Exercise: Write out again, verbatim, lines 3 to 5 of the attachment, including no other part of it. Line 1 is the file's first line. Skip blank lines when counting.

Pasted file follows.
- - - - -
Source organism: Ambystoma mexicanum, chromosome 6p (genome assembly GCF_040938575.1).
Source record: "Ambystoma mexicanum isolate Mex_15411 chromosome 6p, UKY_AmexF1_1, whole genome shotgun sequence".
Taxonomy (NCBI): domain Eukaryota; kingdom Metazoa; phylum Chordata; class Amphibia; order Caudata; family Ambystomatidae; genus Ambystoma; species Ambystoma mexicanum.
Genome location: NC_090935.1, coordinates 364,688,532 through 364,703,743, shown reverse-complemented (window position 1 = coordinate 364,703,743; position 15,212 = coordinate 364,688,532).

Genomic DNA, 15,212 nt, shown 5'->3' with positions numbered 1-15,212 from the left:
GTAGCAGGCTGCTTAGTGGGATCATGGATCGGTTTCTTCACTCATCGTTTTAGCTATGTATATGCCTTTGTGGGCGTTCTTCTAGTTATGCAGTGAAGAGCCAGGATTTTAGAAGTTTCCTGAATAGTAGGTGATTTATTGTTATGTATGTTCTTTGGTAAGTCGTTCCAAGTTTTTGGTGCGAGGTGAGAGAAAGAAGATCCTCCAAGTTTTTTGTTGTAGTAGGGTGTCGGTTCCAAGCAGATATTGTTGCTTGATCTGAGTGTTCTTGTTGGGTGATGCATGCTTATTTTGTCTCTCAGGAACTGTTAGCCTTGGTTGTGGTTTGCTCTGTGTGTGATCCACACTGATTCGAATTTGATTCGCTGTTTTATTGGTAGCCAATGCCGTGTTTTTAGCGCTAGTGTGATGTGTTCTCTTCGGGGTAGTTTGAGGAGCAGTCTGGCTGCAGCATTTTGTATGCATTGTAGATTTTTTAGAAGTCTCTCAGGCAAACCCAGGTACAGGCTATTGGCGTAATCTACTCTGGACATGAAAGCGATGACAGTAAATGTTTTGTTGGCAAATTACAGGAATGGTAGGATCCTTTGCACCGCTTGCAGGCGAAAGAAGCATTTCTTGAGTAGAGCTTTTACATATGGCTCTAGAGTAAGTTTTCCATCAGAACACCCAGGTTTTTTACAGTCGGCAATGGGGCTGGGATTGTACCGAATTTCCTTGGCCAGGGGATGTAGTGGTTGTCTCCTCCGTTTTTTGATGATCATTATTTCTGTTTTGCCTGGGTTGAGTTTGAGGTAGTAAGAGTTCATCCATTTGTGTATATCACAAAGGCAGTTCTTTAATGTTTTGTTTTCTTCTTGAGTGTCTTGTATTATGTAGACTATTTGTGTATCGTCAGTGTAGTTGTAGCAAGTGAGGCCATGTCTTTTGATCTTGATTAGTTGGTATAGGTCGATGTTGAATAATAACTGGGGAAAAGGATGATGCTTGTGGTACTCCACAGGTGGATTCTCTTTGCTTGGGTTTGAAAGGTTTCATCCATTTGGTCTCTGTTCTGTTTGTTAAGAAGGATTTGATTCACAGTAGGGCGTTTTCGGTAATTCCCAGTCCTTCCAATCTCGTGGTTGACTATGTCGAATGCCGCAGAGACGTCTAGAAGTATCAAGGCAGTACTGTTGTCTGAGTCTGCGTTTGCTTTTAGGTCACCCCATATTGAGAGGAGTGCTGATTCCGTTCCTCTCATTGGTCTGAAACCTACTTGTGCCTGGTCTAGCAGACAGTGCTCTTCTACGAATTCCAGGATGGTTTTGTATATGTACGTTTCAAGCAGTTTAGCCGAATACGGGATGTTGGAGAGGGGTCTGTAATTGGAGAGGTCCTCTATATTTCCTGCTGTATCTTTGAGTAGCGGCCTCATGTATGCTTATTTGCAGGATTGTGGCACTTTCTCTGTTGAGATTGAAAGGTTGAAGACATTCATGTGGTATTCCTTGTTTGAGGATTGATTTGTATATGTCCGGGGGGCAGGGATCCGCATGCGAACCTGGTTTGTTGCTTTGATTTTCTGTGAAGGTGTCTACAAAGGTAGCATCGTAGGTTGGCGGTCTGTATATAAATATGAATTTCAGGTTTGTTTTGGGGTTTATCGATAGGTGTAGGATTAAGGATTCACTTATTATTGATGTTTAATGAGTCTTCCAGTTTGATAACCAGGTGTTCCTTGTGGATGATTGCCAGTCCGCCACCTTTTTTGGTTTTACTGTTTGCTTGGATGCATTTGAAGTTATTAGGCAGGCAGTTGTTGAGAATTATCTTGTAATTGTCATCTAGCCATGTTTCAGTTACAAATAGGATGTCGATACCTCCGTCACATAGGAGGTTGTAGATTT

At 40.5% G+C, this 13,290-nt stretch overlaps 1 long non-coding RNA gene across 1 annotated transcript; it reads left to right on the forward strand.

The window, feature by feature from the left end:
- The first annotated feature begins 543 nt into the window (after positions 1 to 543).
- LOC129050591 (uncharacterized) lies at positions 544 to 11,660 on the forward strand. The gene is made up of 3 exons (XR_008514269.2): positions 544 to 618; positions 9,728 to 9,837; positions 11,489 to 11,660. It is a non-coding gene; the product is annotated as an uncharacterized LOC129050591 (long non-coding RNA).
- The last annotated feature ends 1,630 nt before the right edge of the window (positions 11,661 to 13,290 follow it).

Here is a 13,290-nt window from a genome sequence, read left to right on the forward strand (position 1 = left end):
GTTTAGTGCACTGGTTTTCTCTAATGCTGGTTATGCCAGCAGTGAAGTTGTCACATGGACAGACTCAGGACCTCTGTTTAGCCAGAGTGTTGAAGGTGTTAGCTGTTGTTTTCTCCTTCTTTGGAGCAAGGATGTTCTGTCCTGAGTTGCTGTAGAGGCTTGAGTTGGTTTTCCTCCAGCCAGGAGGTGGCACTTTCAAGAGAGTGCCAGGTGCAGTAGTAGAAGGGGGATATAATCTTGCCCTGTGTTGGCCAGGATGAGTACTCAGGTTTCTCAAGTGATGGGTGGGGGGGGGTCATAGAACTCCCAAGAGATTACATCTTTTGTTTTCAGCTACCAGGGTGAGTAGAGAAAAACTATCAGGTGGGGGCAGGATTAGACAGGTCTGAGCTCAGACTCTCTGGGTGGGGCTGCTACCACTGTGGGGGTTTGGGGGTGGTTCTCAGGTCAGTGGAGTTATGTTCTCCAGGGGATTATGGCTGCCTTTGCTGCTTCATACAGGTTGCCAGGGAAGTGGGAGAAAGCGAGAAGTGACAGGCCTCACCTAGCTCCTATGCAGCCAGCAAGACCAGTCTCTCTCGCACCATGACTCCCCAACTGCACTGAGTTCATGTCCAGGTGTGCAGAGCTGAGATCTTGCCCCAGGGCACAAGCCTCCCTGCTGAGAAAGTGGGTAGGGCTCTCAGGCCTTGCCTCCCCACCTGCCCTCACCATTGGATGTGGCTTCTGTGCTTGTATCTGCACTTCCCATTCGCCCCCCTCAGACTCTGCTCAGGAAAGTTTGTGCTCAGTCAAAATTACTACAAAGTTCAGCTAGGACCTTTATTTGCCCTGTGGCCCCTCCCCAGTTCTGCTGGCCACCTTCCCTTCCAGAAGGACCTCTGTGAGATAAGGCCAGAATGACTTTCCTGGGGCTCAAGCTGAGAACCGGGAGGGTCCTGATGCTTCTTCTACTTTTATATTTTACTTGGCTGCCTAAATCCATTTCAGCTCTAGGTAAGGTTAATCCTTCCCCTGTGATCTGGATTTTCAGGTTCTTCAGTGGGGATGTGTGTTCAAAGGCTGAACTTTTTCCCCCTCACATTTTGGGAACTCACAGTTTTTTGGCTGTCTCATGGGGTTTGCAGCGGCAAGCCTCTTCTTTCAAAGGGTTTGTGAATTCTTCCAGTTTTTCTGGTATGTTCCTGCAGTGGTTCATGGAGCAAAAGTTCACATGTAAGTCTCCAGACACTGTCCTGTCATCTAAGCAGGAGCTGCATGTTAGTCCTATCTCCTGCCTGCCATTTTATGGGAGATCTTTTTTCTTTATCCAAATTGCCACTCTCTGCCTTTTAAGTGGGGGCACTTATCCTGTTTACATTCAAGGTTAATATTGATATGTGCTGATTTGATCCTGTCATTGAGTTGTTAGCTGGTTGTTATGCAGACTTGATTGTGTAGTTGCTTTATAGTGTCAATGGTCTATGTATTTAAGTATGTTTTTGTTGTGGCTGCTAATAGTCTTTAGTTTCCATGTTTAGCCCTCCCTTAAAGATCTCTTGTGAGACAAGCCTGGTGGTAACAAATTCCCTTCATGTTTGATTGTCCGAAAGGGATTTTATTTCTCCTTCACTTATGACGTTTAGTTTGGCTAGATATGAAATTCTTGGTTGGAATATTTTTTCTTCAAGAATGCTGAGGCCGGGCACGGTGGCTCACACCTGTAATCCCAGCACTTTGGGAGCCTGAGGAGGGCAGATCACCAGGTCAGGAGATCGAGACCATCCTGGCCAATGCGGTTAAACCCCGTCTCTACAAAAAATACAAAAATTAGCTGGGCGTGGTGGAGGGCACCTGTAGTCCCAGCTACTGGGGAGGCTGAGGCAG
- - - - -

Taxonomy (NCBI): domain Eukaryota; kingdom Metazoa; phylum Chordata; class Amphibia; order Caudata; family Ambystomatidae; genus Ambystoma; species Ambystoma mexicanum.
Genome location: NC_090935.1, coordinates 364,688,532 through 364,703,743, shown reverse-complemented (window position 1 = coordinate 364,703,743; position 15,212 = coordinate 364,688,532).

Genomic DNA, 15,212 nt, shown 5'->3' with positions numbered 1-15,212 from the left: